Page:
Posts Tagged ‘identity instability’
[Cross posted–with some edits–from Fuck Yeah Borderline People.]
So one of the traits of borderlineness is a pathological need for attention. Like we’re not talking “you want people to pay attention to you” here, either, we’re talking “if people ignore you, you have a psychotic meltdown and hide in the closet sobbing because everyone hates you forever” or “if you go too long without talking to other people (like, twenty minutes or so), you’ll start developing severe disassociative symptoms, such as, say, random strangers walking into your head to help keep you company.”
Like, you may have noticed I’m three people. Yeah one of those showed up because I was bored as fuck because it was 4AM and nobody was awake, and because the person who showed up thought it would be amusing to, well, show up, and the other showed up after I spent a weekend convinced that none of my friends cared about me. Frequently sobbing in a box it my bathroom.
(This isn’t to say multiplicity and borderlineness are always connected, it should be noted, but there seems to be some correlation and in my case and several other people’s, they definitely are connected.)
Another thing borderlineness tends to do is result in general instability of your identity, or a tendency to define yourself based on what other people think. And again, we’re not talking, “you like to go along with your peer group” here. We’re talking “You are more or less incapable of believing your own intuitions unless someone else validates them.” Like, for example! I went through a stage where I was convinced that my periodic attraction to men was completely irrelevant; obviously I couldn’t really be queer because it just didn’t count. Until I mentioned it to one of my friends and they invited me to the LGBT support group.
(Obvious note here: this was before I realized I was trans so I would’ve been percieving attraction men as gay and to women as het, even though the opposite is more accurate)
Or, this can lead to situations where another person disagrees with you, and so obviously they are right about things, and you’re just mistaken. Because there’s no way you could be write about something if other people disagree. Even if something is say, your gender identity that the other person has NO WAY AT ALL of knowing.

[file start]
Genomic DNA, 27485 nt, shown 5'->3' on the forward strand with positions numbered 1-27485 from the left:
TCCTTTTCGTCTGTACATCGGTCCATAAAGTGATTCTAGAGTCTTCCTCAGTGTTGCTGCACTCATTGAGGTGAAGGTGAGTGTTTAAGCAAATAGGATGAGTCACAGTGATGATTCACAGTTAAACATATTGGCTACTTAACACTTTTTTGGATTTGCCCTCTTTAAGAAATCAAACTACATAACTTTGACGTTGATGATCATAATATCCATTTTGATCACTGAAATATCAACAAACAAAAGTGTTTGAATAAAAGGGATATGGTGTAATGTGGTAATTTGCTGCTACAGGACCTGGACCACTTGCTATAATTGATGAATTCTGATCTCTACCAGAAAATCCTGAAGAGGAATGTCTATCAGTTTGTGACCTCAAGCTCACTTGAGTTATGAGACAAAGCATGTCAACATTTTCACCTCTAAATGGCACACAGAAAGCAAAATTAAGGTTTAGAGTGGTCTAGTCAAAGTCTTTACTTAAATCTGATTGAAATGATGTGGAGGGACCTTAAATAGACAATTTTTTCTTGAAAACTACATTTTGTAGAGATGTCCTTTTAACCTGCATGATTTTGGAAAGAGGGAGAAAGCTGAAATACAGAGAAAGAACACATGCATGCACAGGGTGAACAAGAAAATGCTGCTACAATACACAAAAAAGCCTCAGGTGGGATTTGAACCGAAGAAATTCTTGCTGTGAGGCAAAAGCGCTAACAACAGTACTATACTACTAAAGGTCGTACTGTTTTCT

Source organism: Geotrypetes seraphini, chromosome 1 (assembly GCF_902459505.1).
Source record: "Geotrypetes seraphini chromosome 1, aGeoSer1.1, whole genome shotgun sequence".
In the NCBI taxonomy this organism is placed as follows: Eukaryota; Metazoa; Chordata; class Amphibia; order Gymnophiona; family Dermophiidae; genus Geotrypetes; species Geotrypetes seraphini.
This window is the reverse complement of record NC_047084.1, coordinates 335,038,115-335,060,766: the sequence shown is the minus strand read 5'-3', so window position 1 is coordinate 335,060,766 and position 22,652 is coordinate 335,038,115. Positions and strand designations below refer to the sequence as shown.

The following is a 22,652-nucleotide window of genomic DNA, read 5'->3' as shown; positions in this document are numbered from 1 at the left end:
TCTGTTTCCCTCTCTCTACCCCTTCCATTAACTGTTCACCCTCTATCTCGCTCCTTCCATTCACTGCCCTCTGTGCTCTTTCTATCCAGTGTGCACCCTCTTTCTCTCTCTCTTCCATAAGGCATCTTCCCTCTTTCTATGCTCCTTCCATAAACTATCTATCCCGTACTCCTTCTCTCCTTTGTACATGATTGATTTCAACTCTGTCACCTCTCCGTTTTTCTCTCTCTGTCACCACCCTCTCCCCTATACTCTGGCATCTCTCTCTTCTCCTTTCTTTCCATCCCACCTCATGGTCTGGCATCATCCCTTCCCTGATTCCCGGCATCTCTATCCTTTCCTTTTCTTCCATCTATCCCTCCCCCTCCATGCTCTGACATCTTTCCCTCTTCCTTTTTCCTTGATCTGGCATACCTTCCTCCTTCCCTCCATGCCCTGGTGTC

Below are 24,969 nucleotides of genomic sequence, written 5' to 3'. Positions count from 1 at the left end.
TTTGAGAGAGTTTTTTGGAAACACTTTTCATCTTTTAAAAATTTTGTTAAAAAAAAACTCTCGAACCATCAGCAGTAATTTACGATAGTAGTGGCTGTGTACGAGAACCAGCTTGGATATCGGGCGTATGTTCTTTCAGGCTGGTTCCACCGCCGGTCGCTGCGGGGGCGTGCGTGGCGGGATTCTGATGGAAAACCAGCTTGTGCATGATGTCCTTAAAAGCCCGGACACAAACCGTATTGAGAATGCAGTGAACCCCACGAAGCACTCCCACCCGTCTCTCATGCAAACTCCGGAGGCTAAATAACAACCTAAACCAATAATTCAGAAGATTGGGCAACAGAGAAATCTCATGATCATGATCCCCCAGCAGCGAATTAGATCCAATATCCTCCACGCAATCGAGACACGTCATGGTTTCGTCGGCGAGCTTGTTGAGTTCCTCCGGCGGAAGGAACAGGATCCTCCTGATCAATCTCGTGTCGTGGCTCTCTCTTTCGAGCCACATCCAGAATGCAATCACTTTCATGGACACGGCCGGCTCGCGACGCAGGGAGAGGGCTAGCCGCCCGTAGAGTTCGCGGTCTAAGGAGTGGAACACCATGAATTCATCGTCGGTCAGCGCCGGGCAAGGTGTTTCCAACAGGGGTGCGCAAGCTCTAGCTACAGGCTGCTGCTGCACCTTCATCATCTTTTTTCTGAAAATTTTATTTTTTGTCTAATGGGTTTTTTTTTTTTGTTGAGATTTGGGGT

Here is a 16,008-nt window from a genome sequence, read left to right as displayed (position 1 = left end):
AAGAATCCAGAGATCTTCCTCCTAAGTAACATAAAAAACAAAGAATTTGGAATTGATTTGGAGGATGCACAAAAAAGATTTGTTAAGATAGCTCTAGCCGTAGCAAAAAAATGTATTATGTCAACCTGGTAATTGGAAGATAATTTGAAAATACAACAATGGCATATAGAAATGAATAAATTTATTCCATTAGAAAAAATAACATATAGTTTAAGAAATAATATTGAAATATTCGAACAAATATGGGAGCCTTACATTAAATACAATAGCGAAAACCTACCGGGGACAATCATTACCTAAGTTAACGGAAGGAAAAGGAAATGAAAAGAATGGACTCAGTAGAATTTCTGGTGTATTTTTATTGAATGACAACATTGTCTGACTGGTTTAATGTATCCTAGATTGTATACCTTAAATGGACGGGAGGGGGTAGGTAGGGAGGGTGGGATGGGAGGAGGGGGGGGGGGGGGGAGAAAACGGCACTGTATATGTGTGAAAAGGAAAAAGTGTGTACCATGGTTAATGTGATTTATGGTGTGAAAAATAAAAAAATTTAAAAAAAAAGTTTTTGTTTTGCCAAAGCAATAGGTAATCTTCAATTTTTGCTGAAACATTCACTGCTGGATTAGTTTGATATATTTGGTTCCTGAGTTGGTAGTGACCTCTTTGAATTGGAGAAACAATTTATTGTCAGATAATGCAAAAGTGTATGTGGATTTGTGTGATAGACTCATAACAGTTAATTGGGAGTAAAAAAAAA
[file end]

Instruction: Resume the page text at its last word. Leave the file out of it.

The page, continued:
Anyway, this whole thing can lead to an attachment to labels, and a desire to label absolutely everything about yourself. Because unless there’s a socially accepted label, obviously that personality trait doesn’t really exist! And a desire to explore EVERY POSSIBLE identity since, after all, you’re basically incapable of telling who you are. Even if you’re obviously one thing one moment, wait a few weeks and your self doubt and inability to process your identity will show up again, and WAIT MAYBE NOT.
This all leads to a tendency to have idiosyncratic, and frequently unstable identities. Or, in my case, its like that one species of crab that picks up random sediment and glues it onto itself to make a shell. (And I maaaay have gotten that metaphor from someone else. You also tend to pick up personality traits randomly from everyone around you, since, after all, you’re not you, you’re them.)
And so I have a list of all the brain issues I have, for example, and it has nineteen entries. Some of which are really not typical (sharing your head with other people, for example)
What this ends up doing, is it makes other people decide you’re trying to be super unique for attention. Because, honestly, you are trying to get attention. Wanting attention is a normal human thing, though the psychotic meltdowns are a bit less so. And you are trying to establish yourself as an individual, because, well, you’re basically incapable of it, so you just don’t stop trying.
But see, labels like Special Snowflake are then thrown at you, because obviously no NORMAL person would be transfeminine AND autistic AND plural AND have a dozen other varieties of neurodivergence. So clearly you’re just trying to get attention! And attention seeking is terrible forever! (sarcasm)
…and yes, “special snowflake” is used like that, trust me, I’ve seen it happen first hand.
(This is not the only way in which it is problematic, it should be noted. The term is also inevitably extremely gendered and is frequently used against people, especially women, who attempt to differentiate themselves from the mainstream culture.)